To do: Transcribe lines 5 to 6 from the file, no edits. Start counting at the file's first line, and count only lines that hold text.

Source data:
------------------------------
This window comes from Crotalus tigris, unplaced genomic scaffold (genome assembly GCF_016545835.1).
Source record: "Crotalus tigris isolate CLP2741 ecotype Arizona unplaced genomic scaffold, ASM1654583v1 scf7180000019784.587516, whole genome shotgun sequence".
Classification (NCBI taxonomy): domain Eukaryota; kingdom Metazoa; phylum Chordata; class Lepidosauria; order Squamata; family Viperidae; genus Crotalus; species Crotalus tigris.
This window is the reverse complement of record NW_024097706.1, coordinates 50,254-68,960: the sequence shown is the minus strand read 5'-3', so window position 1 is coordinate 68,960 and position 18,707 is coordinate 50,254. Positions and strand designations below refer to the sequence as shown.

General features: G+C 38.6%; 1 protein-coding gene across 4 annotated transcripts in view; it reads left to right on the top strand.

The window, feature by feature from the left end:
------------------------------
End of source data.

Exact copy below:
General features: G+C 38.6%; 1 protein-coding gene across 4 annotated transcripts in view; it reads left to right on the top strand.

The window, feature by feature from the left end: